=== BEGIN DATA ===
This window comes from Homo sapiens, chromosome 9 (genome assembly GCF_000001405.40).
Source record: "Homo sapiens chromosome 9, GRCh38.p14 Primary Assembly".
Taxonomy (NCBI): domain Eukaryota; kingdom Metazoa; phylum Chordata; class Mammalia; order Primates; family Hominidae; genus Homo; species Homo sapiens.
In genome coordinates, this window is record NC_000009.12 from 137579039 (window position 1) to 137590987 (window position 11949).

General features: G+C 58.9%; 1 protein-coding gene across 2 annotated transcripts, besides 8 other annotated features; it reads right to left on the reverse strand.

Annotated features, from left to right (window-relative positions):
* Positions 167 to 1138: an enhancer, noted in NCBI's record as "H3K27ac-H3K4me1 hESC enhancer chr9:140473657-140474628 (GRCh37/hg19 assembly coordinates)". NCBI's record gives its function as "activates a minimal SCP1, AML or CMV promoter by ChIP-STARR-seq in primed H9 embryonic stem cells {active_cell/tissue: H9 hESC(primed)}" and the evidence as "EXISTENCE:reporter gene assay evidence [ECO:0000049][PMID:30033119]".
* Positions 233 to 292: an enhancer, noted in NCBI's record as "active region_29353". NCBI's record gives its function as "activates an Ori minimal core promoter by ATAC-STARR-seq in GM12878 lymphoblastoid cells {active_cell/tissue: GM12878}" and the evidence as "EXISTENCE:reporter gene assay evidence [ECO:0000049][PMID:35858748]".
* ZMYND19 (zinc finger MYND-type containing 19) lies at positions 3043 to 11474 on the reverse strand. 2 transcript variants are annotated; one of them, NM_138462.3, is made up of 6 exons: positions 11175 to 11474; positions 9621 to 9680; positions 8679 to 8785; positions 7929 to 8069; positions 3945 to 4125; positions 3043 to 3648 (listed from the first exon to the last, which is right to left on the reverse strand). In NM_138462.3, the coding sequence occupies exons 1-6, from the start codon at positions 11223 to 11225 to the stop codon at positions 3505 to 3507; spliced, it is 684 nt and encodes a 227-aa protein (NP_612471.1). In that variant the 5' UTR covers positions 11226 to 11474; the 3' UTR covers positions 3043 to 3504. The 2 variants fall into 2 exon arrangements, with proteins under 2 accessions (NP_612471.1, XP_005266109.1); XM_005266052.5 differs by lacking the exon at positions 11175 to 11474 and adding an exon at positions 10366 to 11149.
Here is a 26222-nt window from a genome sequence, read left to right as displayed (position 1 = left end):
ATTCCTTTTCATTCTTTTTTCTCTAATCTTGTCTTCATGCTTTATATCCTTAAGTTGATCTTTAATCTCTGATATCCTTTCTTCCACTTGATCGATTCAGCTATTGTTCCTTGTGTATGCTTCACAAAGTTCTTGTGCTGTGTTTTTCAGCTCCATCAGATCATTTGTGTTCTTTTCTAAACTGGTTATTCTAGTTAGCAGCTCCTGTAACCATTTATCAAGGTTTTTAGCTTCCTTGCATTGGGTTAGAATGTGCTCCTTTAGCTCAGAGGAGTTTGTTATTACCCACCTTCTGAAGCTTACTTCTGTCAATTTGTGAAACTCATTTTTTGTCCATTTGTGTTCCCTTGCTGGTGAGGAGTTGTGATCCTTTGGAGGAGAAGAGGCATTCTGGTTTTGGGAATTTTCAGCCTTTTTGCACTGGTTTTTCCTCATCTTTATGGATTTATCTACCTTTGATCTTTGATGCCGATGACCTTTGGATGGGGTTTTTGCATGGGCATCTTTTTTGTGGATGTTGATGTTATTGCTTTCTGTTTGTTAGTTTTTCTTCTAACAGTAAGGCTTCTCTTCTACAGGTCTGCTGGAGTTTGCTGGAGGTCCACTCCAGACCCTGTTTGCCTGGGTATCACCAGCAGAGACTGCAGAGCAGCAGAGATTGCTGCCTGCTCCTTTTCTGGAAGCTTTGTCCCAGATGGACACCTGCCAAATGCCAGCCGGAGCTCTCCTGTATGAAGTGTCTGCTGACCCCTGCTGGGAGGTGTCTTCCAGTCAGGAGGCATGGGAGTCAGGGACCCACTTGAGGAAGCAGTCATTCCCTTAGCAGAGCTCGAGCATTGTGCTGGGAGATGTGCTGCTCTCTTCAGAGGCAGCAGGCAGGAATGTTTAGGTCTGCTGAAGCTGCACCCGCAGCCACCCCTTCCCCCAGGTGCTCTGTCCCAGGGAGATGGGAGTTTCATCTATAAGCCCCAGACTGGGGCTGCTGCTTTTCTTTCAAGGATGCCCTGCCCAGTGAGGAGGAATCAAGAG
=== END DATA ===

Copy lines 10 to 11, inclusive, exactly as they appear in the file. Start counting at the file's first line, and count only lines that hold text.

Here is a 26222-nt window from a genome sequence, read left to right as displayed (position 1 = left end):
ATTCCTTTTCATTCTTTTTTCTCTAATCTTGTCTTCATGCTTTATATCCTTAAGTTGATCTTTAATCTCTGATATCCTTTCTTCCACTTGATCGATTCAGCTATTGTTCCTTGTGTATGCTTCACAAAGTTCTTGTGCTGTGTTTTTCAGCTCCATCAGATCATTTGTGTTCTTTTCTAAACTGGTTATTCTAGTTAGCAGCTCCTGTAACCATTTATCAAGGTTTTTAGCTTCCTTGCATTGGGTTAGAATGTGCTCCTTTAGCTCAGAGGAGTTTGTTATTACCCACCTTCTGAAGCTTACTTCTGTCAATTTGTGAAACTCATTTTTTGTCCATTTGTGTTCCCTTGCTGGTGAGGAGTTGTGATCCTTTGGAGGAGAAGAGGCATTCTGGTTTTGGGAATTTTCAGCCTTTTTGCACTGGTTTTTCCTCATCTTTATGGATTTATCTACCTTTGATCTTTGATGCCGATGACCTTTGGATGGGGTTTTTGCATGGGCATCTTTTTTGTGGATGTTGATGTTATTGCTTTCTGTTTGTTAGTTTTTCTTCTAACAGTAAGGCTTCTCTTCTACAGGTCTGCTGGAGTTTGCTGGAGGTCCACTCCAGACCCTGTTTGCCTGGGTATCACCAGCAGAGACTGCAGAGCAGCAGAGATTGCTGCCTGCTCCTTTTCTGGAAGCTTTGTCCCAGATGGACACCTGCCAAATGCCAGCCGGAGCTCTCCTGTATGAAGTGTCTGCTGACCCCTGCTGGGAGGTGTCTTCCAGTCAGGAGGCATGGGAGTCAGGGACCCACTTGAGGAAGCAGTCATTCCCTTAGCAGAGCTCGAGCATTGTGCTGGGAGATGTGCTGCTCTCTTCAGAGGCAGCAGGCAGGAATGTTTAGGTCTGCTGAAGCTGCACCCGCAGCCACCCCTTCCCCCAGGTGCTCTGTCCCAGGGAGATGGGAGTTTCATCTATAAGCCCCAGACTGGGGCTGCTGCTTTTCTTTCAAGGATGCCCTGCCCAGTGAGGAGGAATCAAGAG